Like some other Indic languages, Bajjika has a complex agreement system in which ‘nominative’ and ‘non-nominative’ agreement patterns can be distinguished. Nominative agreement is always with the subject, and non-nominative agreement is controlled by some other referential element. Intransitive verbs can exhibit nominative agreement with their sole argument, or non-nominative agreement with another element. Transitive verbs can exhibit either agreement pattern, or both simultaneously (i.e. double agreement). There is also some evidence to suggest that allocutives may be indexed using double agreement on intransitives. Possessors can also control non-nominative agreement, when the possessor of the subject or object. Preliminary evidence suggests that referential conditions are important in determining when internal possessors are prominent.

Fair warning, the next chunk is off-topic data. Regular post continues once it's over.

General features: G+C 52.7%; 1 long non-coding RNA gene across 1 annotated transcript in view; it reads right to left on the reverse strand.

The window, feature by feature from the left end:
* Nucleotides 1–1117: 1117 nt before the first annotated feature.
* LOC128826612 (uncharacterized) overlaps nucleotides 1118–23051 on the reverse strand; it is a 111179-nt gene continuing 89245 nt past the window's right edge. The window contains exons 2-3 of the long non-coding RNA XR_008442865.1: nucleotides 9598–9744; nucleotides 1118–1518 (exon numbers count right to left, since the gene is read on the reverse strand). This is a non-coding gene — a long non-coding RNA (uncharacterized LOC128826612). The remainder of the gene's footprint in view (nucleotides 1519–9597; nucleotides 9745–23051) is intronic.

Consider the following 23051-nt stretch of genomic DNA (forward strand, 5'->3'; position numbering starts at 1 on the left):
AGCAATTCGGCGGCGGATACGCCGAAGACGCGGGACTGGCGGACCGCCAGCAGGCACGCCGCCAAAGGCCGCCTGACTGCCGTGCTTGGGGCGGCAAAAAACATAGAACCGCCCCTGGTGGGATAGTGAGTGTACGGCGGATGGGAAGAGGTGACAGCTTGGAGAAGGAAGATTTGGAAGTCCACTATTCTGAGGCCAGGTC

Kashyap, Abhishek Kumar. 2012. The pragmatic principles of agreement in Bajjika verbs. Journal of Pragmatics 44(13): 1868–87.